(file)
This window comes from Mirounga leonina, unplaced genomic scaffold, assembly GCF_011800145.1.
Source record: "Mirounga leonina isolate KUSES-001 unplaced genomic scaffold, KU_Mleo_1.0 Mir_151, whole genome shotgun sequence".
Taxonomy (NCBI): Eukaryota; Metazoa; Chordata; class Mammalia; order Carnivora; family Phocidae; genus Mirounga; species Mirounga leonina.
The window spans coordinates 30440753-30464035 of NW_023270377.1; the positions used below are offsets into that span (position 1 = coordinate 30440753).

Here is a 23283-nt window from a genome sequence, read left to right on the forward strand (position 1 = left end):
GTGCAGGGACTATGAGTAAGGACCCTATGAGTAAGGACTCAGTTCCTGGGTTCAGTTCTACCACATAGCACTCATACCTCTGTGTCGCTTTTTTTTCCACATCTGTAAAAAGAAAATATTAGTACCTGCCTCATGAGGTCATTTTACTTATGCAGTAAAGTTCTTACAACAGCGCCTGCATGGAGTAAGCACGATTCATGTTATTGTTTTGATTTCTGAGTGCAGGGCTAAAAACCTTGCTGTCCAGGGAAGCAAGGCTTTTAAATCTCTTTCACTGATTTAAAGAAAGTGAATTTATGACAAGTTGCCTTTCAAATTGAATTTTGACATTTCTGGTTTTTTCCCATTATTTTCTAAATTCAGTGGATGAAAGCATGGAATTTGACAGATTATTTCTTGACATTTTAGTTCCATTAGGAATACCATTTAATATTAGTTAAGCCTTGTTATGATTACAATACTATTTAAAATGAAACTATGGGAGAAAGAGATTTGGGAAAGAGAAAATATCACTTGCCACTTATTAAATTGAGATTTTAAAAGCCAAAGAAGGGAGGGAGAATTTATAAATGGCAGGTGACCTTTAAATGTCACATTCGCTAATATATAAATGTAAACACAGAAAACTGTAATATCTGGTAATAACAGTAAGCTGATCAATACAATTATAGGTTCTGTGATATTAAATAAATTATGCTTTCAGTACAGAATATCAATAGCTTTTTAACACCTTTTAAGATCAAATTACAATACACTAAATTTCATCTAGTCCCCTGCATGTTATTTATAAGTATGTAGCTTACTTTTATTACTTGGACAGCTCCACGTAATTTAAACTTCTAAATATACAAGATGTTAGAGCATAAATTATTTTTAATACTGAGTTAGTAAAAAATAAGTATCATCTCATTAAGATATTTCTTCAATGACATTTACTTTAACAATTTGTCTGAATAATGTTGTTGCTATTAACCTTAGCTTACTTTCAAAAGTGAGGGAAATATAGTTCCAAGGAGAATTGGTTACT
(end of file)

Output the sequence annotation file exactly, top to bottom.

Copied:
This window comes from Mirounga leonina, unplaced genomic scaffold, assembly GCF_011800145.1.
Source record: "Mirounga leonina isolate KUSES-001 unplaced genomic scaffold, KU_Mleo_1.0 Mir_151, whole genome shotgun sequence".
Taxonomy (NCBI): Eukaryota; Metazoa; Chordata; class Mammalia; order Carnivora; family Phocidae; genus Mirounga; species Mirounga leonina.
The window spans coordinates 30440753-30464035 of NW_023270377.1; the positions used below are offsets into that span (position 1 = coordinate 30440753).

Here is a 23283-nt window from a genome sequence, read left to right on the forward strand (position 1 = left end):
GTGCAGGGACTATGAGTAAGGACCCTATGAGTAAGGACTCAGTTCCTGGGTTCAGTTCTACCACATAGCACTCATACCTCTGTGTCGCTTTTTTTTCCACATCTGTAAAAAGAAAATATTAGTACCTGCCTCATGAGGTCATTTTACTTATGCAGTAAAGTTCTTACAACAGCGCCTGCATGGAGTAAGCACGATTCATGTTATTGTTTTGATTTCTGAGTGCAGGGCTAAAAACCTTGCTGTCCAGGGAAGCAAGGCTTTTAAATCTCTTTCACTGATTTAAAGAAAGTGAATTTATGACAAGTTGCCTTTCAAATTGAATTTTGACATTTCTGGTTTTTTCCCATTATTTTCTAAATTCAGTGGATGAAAGCATGGAATTTGACAGATTATTTCTTGACATTTTAGTTCCATTAGGAATACCATTTAATATTAGTTAAGCCTTGTTATGATTACAATACTATTTAAAATGAAACTATGGGAGAAAGAGATTTGGGAAAGAGAAAATATCACTTGCCACTTATTAAATTGAGATTTTAAAAGCCAAAGAAGGGAGGGAGAATTTATAAATGGCAGGTGACCTTTAAATGTCACATTCGCTAATATATAAATGTAAACACAGAAAACTGTAATATCTGGTAATAACAGTAAGCTGATCAATACAATTATAGGTTCTGTGATATTAAATAAATTATGCTTTCAGTACAGAATATCAATAGCTTTTTAACACCTTTTAAGATCAAATTACAATACACTAAATTTCATCTAGTCCCCTGCATGTTATTTATAAGTATGTAGCTTACTTTTATTACTTGGACAGCTCCACGTAATTTAAACTTCTAAATATACAAGATGTTAGAGCATAAATTATTTTTAATACTGAGTTAGTAAAAAATAAGTATCATCTCATTAAGATATTTCTTCAATGACATTTACTTTAACAATTTGTCTGAATAATGTTGTTGCTATTAACCTTAGCTTACTTTCAAAAGTGAGGGAAATATAGTTCCAAGGAGAATTGGTTACT